So I removed the entire factory oil cooling system and came up with something custom in the rear of the car. The K20A2 utilizes a water/oil coolant system, but because I would be using this car on the track and it is a mid-engine vehicle, I switched that system out for a larger air-air oil cooler system that utilizes a thermostat-controlled Mocal sandwich plate, Aeroquip fittings, Aeroquip Starlite hose, and Setrab oil cooler. The Rotrex S/C also requires an oil cooler, so I purchased another smaller Setrab with the identical width as the engine oil cooler. I fabricated some custom aluminum brackets to mount it up above the passenger side wheel well horizontally.

Looking back at it now, the mounting orientation isn’t exactly ideal. The coolers should be mounted vertically for optimum cooling and fluid flow. When doing something like this for the first time, you are bound to make a few rookie engineering mistakes, but I plan to install some puller fans to get some air movement across the coolers or change the orientation for them further down the road.

Another nice surprise with my engine swap was that the factory oil pan on the Acura motor had a crack in it! For a repair and track duty I chose to replace it with a high capacity baffled Moroso oil pan to assist with any oil starvation I might experience on the track. To keep oil out of the intake manifold, I went with a Peterson breathable catch can to vent valve cover pressure and customized it with an additional AN fitting, so I could run the PCV valve to it.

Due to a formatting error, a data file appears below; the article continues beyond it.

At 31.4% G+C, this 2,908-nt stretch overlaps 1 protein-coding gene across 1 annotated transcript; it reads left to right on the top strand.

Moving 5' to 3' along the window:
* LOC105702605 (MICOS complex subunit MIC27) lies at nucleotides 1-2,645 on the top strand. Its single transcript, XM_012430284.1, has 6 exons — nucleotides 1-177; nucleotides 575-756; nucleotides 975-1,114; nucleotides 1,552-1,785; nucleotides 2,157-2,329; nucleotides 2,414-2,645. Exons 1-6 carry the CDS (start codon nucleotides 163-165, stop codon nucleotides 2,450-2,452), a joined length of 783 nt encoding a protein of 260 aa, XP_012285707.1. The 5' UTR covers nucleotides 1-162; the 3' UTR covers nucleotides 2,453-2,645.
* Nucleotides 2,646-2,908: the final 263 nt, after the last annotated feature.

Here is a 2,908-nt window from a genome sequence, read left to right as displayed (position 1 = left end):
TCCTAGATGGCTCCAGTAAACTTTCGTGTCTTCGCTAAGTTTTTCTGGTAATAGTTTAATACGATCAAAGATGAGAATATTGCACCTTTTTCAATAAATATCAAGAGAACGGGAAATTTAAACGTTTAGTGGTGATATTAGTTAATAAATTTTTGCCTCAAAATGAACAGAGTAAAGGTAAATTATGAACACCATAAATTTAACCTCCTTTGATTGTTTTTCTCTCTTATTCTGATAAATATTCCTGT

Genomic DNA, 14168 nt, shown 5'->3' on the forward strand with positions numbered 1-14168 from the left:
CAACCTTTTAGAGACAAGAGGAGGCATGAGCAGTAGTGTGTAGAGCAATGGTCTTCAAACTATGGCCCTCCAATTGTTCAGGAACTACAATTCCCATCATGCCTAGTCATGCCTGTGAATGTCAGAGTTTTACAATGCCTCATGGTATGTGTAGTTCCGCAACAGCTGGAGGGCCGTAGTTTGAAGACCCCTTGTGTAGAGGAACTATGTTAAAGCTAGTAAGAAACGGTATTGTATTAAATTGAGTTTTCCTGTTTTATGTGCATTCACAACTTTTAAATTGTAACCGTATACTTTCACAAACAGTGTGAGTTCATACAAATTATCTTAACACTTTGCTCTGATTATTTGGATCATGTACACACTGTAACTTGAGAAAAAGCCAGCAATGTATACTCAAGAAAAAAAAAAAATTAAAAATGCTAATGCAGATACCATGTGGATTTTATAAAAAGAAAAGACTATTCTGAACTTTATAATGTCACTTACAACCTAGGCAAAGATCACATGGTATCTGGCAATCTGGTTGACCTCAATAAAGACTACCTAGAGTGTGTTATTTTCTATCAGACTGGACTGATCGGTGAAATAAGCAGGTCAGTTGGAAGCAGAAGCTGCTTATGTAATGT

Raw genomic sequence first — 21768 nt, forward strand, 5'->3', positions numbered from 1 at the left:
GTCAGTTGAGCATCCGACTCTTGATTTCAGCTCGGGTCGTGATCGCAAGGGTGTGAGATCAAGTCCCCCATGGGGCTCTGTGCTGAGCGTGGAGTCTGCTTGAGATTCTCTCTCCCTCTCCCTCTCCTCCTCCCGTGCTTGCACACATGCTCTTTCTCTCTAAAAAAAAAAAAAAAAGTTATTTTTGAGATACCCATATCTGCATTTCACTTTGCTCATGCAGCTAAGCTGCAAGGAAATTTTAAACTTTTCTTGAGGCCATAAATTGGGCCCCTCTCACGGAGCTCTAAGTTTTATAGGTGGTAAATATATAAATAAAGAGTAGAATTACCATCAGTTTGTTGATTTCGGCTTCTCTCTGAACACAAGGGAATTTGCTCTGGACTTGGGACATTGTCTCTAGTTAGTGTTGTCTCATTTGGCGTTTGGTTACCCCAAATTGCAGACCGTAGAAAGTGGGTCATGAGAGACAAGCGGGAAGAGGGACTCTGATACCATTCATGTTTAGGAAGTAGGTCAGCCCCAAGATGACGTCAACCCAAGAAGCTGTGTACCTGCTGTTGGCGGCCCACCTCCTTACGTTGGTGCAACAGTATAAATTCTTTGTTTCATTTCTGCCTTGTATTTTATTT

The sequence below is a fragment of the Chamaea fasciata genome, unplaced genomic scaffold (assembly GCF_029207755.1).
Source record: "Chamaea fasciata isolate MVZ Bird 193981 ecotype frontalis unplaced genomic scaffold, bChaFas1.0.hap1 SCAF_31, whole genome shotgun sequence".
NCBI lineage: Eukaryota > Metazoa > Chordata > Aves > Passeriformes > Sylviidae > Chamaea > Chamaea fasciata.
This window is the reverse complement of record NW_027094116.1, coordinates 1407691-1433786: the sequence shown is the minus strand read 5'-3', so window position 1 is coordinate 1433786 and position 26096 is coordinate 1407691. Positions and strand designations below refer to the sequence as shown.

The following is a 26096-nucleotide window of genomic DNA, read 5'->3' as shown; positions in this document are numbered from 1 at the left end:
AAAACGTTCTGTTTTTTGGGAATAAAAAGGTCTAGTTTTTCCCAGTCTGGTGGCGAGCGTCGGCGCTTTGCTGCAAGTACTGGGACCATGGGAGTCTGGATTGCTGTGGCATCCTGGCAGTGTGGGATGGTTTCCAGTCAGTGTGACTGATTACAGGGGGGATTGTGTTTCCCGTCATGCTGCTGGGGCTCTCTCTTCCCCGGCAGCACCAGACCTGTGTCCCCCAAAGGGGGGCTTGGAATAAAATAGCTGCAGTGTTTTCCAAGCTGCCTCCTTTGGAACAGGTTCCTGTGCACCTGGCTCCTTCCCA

Fuel system
The factory fuel tank for the Lotus isn’t baffled enough for track duty and prone to cause fuel starvation. In order to eliminate this, I installed BOE Fabrication's fuel surge tank, which utilizes a Walbro 255LP internal fuel pump needed to achieve my power goals. It came with all AN fittings, an Aeromotive fuel pressure regulator, and all the wiring needed to run the extra fuel pump. For the rest of the fueling requirements I used a Karcepts fuel rail and Injector Dynamics 1000cc fuel injectors.

Well, a week or so went by and my transmission rebuilder gave me a call on his tranny evaluation. It turns out first and second gear needed replacement, as well as new synchros and sliders to go along with them. At first I wasn’t too bothered by the rebuild requirements because I knew it needed the rebuild and it still had the pricey Quaife Torque Biased Differential that could be reused. Then, the rebuilder really dropped the bomb on me… He said that he inspected the Quaife differential, only to find out it was not a Quaife but an OBX LSD (an expensive paper weight in my opinion!) At this point I was considering driving back down Long Island and paying the person who sold me the swap a little visit. Since I paid cash in person I was definitely screwed. I had to decide if I was going to put the OBX back in or replace it with something that would perform better at the track and autocross.